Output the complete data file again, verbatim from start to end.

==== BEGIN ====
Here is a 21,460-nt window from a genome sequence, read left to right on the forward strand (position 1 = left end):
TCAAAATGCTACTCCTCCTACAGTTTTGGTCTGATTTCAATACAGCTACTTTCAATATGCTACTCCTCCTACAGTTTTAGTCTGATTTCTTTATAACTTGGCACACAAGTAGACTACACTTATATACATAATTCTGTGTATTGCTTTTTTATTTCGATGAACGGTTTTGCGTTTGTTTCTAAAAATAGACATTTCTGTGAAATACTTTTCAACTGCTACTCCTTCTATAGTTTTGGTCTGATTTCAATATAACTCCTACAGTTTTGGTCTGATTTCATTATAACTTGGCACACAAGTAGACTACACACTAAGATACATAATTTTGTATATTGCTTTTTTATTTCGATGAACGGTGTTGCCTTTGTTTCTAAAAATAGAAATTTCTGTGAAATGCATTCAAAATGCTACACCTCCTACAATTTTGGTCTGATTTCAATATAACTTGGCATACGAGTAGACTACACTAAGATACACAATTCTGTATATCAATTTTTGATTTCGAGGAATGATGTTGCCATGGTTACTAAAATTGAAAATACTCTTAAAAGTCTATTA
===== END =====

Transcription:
Here is a 21,460-nt window from a genome sequence, read left to right on the forward strand (position 1 = left end):
TCAAAATGCTACTCCTCCTACAGTTTTGGTCTGATTTCAATACAGCTACTTTCAATATGCTACTCCTCCTACAGTTTTAGTCTGATTTCTTTATAACTTGGCACACAAGTAGACTACACTTATATACATAATTCTGTGTATTGCTTTTTTATTTCGATGAACGGTTTTGCGTTTGTTTCTAAAAATAGACATTTCTGTGAAATACTTTTCAACTGCTACTCCTTCTATAGTTTTGGTCTGATTTCAATATAACTCCTACAGTTTTGGTCTGATTTCATTATAACTTGGCACACAAGTAGACTACACACTAAGATACATAATTTTGTATATTGCTTTTTTATTTCGATGAACGGTGTTGCCTTTGTTTCTAAAAATAGAAATTTCTGTGAAATGCATTCAAAATGCTACACCTCCTACAATTTTGGTCTGATTTCAATATAACTTGGCATACGAGTAGACTACACTAAGATACACAATTCTGTATATCAATTTTTGATTTCGAGGAATGATGTTGCCATGGTTACTAAAATTGAAAATACTCTTAAAAGTCTATTA